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How To Talk To Your Kids About Sexual Assault

Addressing sexual assault with your kids doesn't have to be an uncomfortable conversation. It should be looked at as a way to ultimately ensure their safety.

It’s important that parents talk to their children about what sexual assault is and how they can protect themselves. Being educated around this particular area can save lives and stop cases of abuse early on. Of course, this can be an awkward topic to discuss, and parents often avoid it due to its sensitive nature. Thankfully, talking about sexual assault doesn’t have to be an uncomfortable conversation. It should be looked at as a way to ultimately ensure the safety of children, giving them life-saving skills. So, let’s explore how to talk to your kids about sexual assault.

Teach Them The Correct Terminology & Be Honest

 If children ask questions about their body parts and topics concerning sexual behaviours, give them an honest and accurate answer. Creating fake names for private areas on the body can, in-turn, make children believe that they are wrong and shouldn’t be discussed. They should be educated on the correct terminology to know that it’s okay to express concerns regarding that area and that it’s nothing to be ashamed of. 

Privacy & Boundaries Should Implemented

Privacy and boundaries should also be explained at a young age. Children should understand what the word “no” means and be encouraged to use it when feeling unsafe or uncomfortable. They should also understand that if one of their peers says “no”, they should respect and honor their answer. Children need to be aware that their body is their property and no one else’s. They should be empowered to protect it and never guilty when fulfilling boundaries. Parents should make this known to their children and re-iterate this message as many times as they like. If someone crosses a line and puts their privacy and safety at risk, parents should make it known to their children that they can always tell them.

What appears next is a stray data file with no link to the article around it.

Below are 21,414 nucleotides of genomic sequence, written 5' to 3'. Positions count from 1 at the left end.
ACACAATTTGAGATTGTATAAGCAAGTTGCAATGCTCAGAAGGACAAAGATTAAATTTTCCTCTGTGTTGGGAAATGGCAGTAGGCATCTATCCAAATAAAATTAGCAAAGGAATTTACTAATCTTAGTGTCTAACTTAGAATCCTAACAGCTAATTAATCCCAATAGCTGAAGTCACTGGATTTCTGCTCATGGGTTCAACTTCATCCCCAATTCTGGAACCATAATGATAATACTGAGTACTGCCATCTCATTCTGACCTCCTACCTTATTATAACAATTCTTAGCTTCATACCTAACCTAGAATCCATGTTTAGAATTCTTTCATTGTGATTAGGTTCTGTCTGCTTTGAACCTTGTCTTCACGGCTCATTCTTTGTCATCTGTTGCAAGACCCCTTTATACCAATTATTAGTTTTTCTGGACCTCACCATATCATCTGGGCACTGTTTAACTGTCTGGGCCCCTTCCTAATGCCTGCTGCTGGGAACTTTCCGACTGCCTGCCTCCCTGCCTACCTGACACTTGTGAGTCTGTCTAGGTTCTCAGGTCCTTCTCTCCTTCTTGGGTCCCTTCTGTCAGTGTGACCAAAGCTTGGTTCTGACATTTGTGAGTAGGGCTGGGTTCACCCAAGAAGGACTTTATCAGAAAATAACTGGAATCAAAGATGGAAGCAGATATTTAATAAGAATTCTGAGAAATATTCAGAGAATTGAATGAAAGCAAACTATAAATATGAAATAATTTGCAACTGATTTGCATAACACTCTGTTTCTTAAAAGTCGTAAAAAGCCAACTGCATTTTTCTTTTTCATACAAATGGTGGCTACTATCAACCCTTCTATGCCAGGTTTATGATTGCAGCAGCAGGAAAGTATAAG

A Safe Secret Versus A Harmful One

It is also essential that parents teach their children the difference between a safe secret versus a harmful one. It’s okay to share light-hearted secrets with friends. But, if an adult has touched a child inappropriately and has said to keep it a secret, children need to know that they should always tell someone even if threats were made. As explained in an article on the Child Mind Institute, you could call these “body secrets” and say to your children that they should always tell mom, dad, or trusted guardian if someone tried to keep a “body secret” with them. It’s advised that parents never shame or punish their children for sharing a body secret. If children notice strict tones and body language, that suggests they will be reprimanded and will be less inclined to share what took place. 

How Can Children Protect Themselves?

 Children are small, and you may assume that if put in a dangerous situation they wouldn’t be able to protect themselves. However, that is far from the truth, and there are many ways they can defend themselves if put in harm’s way. For starters, share with your children a few scenarios that are never okay. Go over the basics of never talking and taking rides from strangers, as well as entering the homes of someone’s house they don’t know (neighbours can also be included if there’s no relationship with them). Teach them how to label emotions, trust their gut feelings if uncomfortable, and never to feel pressured to stay somewhere that makes them feel threatened. There’s also always safety in numbers, so make sure that your child is never walking alone. Whether it be walking home from school (if they’re old enough to do that), on a field trip, or to the washroom, ensure that they know to always bring friend(s) with them. 

What Is The “No, Go, Yell, Tell” Strategy?

An easy trick to go over with kids is the “No, Go, Yell, Tell”  motto (informational video hyperlinked to show and teach children). Tell your child that if they ever feel at risk, use their words and say no, run as fast as they can away from their situation, yell or even scream as perpetrators don’t want to draw attention to themselves, and tell a trusted person as soon as possible. 

Good Touch Versus Bad Touch

Finally, going over what a “good touch” versus “bad touch” is critical in this teaching and can save children from any form of abuse. For example, they should know that hair pulling, hitting, pinching, pants pulled down (even as a joke is not okay), or touching private parts is not a good touch. Getting a high five or a consensual hug is a form of good touch. Tell children that they should always tell an adult if they experience a “bad touch.” 

We know this information can be overwhelming, but set some time aside and educate your child on protecting themselves. You can also make this a regular part of your home’s teaching, not just an awkward one-time discussion. Make yourself available and open to answering questions, as this can make all the difference. 

For more information and helpful videos that can also help guide your children through this process, we’ve created a list below.

For a guide to talk to college aged kids about sexual assault, read this guide.

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